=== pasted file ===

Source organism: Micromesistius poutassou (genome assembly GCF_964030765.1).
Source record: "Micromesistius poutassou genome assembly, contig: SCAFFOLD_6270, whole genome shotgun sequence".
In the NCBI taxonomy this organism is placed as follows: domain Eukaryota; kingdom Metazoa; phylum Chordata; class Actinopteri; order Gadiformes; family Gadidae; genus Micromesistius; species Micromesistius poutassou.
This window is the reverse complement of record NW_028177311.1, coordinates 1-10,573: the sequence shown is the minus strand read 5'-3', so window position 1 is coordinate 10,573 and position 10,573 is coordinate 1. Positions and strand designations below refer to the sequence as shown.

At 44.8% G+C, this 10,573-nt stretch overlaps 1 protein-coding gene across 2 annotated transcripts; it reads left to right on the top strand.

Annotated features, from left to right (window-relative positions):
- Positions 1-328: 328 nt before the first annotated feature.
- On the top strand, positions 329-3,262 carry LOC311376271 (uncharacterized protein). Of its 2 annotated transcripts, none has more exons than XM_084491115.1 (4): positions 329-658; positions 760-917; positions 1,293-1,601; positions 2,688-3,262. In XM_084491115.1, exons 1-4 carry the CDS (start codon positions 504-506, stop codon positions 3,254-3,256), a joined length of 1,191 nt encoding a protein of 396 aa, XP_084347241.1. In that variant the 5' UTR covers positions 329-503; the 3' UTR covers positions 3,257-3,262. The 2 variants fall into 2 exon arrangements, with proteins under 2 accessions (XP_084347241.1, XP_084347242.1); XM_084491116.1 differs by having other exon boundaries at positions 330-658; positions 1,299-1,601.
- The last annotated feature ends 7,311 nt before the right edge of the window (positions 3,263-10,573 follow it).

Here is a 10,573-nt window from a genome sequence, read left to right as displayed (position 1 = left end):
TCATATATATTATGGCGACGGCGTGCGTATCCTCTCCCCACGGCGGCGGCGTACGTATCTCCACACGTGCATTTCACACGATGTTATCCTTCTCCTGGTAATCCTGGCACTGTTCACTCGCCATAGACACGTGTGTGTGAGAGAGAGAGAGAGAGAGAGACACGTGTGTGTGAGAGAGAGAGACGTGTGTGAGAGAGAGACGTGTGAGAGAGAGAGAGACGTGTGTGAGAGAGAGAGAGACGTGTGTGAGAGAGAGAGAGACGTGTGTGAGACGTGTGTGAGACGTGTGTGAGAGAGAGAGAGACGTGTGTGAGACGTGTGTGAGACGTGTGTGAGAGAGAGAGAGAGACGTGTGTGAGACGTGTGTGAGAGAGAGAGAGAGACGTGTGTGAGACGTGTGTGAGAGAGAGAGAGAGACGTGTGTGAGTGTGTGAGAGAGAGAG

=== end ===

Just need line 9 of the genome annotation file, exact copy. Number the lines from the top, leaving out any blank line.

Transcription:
- The last annotated feature ends 7,311 nt before the right edge of the window (positions 3,263-10,573 follow it).